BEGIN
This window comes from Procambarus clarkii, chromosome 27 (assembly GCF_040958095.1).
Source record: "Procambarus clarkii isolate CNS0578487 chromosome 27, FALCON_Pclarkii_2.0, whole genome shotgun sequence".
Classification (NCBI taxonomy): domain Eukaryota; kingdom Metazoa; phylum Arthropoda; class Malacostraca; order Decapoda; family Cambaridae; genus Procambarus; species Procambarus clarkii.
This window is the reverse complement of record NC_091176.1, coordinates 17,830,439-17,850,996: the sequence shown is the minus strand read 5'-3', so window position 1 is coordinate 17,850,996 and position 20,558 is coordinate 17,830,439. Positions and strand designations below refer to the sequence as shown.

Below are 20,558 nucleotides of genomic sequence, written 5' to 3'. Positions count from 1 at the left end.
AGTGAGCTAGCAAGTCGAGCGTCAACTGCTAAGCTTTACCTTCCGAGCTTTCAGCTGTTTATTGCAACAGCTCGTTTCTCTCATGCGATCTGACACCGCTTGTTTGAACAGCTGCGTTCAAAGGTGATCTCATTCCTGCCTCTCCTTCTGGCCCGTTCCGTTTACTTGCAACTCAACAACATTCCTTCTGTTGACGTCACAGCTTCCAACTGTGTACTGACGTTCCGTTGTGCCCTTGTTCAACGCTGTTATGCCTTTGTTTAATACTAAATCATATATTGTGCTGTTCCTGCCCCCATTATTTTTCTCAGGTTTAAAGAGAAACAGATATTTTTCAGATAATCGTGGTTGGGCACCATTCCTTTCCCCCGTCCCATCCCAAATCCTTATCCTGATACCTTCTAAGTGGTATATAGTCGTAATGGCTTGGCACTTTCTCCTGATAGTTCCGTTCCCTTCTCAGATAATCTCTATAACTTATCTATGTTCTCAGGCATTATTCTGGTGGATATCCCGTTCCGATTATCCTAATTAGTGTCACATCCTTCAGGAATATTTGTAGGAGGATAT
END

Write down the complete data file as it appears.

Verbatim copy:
This window comes from Procambarus clarkii, chromosome 27 (assembly GCF_040958095.1).
Source record: "Procambarus clarkii isolate CNS0578487 chromosome 27, FALCON_Pclarkii_2.0, whole genome shotgun sequence".
Classification (NCBI taxonomy): domain Eukaryota; kingdom Metazoa; phylum Arthropoda; class Malacostraca; order Decapoda; family Cambaridae; genus Procambarus; species Procambarus clarkii.
This window is the reverse complement of record NC_091176.1, coordinates 17,830,439-17,850,996: the sequence shown is the minus strand read 5'-3', so window position 1 is coordinate 17,850,996 and position 20,558 is coordinate 17,830,439. Positions and strand designations below refer to the sequence as shown.

Below are 20,558 nucleotides of genomic sequence, written 5' to 3'. Positions count from 1 at the left end.
AGTGAGCTAGCAAGTCGAGCGTCAACTGCTAAGCTTTACCTTCCGAGCTTTCAGCTGTTTATTGCAACAGCTCGTTTCTCTCATGCGATCTGACACCGCTTGTTTGAACAGCTGCGTTCAAAGGTGATCTCATTCCTGCCTCTCCTTCTGGCCCGTTCCGTTTACTTGCAACTCAACAACATTCCTTCTGTTGACGTCACAGCTTCCAACTGTGTACTGACGTTCCGTTGTGCCCTTGTTCAACGCTGTTATGCCTTTGTTTAATACTAAATCATATATTGTGCTGTTCCTGCCCCCATTATTTTTCTCAGGTTTAAAGAGAAACAGATATTTTTCAGATAATCGTGGTTGGGCACCATTCCTTTCCCCCGTCCCATCCCAAATCCTTATCCTGATACCTTCTAAGTGGTATATAGTCGTAATGGCTTGGCACTTTCTCCTGATAGTTCCGTTCCCTTCTCAGATAATCTCTATAACTTATCTATGTTCTCAGGCATTATTCTGGTGGATATCCCGTTCCGATTATCCTAATTAGTGTCACATCCTTCAGGAATATTTGTAGGAGGATAT